Are our schools preparing children to navigate the challenges of the future?
“We do have a real crisis in education,” Chris Kirk, the Chief Executive Officer of GEMS Education Solutions told Big Think at the Global Education & Skills Forum. “In the developing world, in Africa and Asia, we still have so many children out of school. Often the figure that is cited is around 140 million children, some people are saying as high as 250 million children who do not have access to a school.” Even in the developing world, as Kirk points out, children are not prepared to meet the shifting challenges of today.
What needs to be done to make schools, across the world, more in-line with the 21st century? The answer lies in part with the teachers. “We need to look at the quality of leadership, quality of teaching, the curriculum. Very importantly how a teacher's empowered to plan, assess, develop their practice and be the lead people for taking the profession forwards,” says Kirk. “By doing that we find that standards can rise much more quickly.”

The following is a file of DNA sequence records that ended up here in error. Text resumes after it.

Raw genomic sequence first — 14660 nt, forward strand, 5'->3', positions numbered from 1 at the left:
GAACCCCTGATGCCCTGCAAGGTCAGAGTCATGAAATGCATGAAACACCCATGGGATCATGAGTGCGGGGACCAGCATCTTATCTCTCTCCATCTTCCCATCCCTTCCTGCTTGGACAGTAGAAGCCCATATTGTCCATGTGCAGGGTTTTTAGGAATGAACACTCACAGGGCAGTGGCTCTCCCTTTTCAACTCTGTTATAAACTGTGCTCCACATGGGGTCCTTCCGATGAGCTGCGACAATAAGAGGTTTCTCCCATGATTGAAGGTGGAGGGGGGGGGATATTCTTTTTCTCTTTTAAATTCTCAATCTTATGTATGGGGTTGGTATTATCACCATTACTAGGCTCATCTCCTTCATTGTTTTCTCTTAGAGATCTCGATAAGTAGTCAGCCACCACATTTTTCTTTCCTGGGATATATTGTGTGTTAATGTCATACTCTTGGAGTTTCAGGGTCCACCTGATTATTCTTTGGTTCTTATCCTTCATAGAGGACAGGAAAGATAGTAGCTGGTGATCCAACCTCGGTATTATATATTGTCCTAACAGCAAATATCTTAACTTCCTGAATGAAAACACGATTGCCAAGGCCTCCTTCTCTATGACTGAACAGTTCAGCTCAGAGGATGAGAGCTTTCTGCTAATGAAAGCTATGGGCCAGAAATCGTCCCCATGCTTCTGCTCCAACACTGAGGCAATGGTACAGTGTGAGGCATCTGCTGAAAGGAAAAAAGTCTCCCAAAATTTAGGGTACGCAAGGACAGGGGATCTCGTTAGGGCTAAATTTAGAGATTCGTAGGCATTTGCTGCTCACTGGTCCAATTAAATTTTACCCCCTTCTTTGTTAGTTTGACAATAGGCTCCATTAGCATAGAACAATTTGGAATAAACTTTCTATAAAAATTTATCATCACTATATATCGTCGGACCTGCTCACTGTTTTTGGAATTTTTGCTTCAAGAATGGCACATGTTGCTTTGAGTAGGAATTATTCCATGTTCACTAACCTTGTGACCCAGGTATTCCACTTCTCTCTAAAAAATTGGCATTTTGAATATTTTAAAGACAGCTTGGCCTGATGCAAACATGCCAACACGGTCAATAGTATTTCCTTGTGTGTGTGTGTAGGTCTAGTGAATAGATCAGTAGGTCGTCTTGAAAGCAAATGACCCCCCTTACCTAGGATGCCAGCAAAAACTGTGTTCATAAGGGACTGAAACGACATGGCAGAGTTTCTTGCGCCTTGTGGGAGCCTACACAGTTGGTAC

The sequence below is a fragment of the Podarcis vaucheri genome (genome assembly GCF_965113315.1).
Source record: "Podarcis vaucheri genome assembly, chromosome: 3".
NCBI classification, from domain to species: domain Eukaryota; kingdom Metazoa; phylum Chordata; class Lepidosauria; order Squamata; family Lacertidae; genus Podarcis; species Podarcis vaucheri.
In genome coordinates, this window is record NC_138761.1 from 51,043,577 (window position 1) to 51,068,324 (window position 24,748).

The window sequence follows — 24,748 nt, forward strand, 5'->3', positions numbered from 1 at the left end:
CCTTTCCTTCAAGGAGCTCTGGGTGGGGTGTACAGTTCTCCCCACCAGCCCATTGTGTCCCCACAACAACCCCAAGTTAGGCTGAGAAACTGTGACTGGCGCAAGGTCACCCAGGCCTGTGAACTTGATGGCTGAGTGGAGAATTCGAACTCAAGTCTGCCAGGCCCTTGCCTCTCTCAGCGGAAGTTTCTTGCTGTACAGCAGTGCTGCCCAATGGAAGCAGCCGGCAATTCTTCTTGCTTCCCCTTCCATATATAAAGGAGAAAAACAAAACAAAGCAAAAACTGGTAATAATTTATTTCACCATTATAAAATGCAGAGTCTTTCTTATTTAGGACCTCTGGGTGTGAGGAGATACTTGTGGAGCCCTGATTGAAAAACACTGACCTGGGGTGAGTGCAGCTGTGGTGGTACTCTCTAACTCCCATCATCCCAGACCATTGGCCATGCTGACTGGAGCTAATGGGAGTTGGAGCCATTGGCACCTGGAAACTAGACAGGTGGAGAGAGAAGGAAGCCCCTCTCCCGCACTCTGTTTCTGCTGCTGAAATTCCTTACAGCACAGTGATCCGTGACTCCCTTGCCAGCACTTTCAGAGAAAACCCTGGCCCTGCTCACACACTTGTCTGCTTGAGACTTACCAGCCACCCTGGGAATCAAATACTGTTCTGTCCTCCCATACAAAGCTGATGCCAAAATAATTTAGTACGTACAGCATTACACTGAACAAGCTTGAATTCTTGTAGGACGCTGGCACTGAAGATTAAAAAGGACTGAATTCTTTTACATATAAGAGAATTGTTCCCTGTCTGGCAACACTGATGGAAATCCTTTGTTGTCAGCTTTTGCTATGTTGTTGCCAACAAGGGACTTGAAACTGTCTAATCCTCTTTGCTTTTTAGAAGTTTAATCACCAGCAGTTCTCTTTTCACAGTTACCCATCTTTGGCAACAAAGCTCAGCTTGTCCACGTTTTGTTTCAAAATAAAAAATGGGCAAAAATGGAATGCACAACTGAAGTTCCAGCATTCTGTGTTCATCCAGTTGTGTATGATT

Today’s growing youth unemployment rates are drawing attention to the education crisis. There is even a debate over whether college is necessary anymore and worth the hefty price tag. Schools can be improved, and parents must be engaged, in order to raise children who are skilled at meeting the challenges of tomorrow.
“We know that children with engaged parents improve in their educational quality much more quickly than those with parents who were disengaged in education,” says Kirk. “This is a key part of educational effectiveness.”
With parents doing their part, schools must focus on running their operations more efficiently, investing the resources wisely, and enlisting the help of data to develop the curriculum to best prepare students.
As Kirk sums it up: “So what is it that the parents think, what do the teachers think, what do the students think? How does it all come together to make sure that we have a school that's going to continue to improve, be critical of itself and do the very best it can for its community?”